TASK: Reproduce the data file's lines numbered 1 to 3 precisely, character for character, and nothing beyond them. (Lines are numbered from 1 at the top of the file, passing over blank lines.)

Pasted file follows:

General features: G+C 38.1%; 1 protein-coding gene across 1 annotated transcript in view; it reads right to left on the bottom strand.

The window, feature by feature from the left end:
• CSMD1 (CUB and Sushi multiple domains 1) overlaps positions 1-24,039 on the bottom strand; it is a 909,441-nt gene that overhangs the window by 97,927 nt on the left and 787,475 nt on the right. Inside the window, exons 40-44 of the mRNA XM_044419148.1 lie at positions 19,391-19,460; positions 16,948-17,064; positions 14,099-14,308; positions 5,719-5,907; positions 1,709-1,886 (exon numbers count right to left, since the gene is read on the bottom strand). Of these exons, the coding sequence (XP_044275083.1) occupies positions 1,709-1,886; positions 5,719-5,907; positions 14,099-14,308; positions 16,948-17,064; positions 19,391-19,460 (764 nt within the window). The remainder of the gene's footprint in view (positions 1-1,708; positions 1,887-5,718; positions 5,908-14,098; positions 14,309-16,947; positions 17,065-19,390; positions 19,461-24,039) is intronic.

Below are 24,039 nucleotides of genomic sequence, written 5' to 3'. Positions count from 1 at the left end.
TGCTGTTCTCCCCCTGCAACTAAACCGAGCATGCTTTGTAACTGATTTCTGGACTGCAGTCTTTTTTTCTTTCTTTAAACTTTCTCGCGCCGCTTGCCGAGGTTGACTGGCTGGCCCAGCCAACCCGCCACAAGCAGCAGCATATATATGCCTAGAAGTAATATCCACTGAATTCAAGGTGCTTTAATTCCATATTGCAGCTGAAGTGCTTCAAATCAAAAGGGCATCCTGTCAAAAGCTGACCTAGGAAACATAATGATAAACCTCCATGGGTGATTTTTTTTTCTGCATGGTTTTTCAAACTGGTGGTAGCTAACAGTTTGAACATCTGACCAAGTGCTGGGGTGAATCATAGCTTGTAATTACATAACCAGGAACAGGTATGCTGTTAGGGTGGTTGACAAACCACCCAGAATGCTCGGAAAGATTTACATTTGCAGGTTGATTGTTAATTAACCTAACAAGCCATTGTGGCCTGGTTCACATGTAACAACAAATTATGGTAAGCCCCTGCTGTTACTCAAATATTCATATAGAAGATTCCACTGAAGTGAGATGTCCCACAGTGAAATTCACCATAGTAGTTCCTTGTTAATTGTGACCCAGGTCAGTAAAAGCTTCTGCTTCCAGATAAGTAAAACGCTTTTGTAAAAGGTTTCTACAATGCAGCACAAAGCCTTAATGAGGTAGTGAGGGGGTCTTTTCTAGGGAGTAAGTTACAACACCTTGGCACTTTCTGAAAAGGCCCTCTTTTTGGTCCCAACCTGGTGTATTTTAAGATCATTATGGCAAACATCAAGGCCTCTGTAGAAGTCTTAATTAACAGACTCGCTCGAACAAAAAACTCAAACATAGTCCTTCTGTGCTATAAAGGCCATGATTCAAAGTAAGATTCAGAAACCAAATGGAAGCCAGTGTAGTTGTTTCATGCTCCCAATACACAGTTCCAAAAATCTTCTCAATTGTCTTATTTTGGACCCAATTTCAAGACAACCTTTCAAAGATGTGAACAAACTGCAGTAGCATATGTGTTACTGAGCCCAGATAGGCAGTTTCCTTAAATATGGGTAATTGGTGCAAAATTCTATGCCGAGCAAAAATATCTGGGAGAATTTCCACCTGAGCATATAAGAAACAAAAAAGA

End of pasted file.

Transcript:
General features: G+C 38.1%; 1 protein-coding gene across 1 annotated transcript in view; it reads right to left on the bottom strand.

The window, feature by feature from the left end:
• CSMD1 (CUB and Sushi multiple domains 1) overlaps positions 1-24,039 on the bottom strand; it is a 909,441-nt gene that overhangs the window by 97,927 nt on the left and 787,475 nt on the right. Inside the window, exons 40-44 of the mRNA XM_044419148.1 lie at positions 19,391-19,460; positions 16,948-17,064; positions 14,099-14,308; positions 5,719-5,907; positions 1,709-1,886 (exon numbers count right to left, since the gene is read on the bottom strand). Of these exons, the coding sequence (XP_044275083.1) occupies positions 1,709-1,886; positions 5,719-5,907; positions 14,099-14,308; positions 16,948-17,064; positions 19,391-19,460 (764 nt within the window). The remainder of the gene's footprint in view (positions 1-1,708; positions 1,887-5,718; positions 5,908-14,098; positions 14,309-16,947; positions 17,065-19,390; positions 19,461-24,039) is intronic.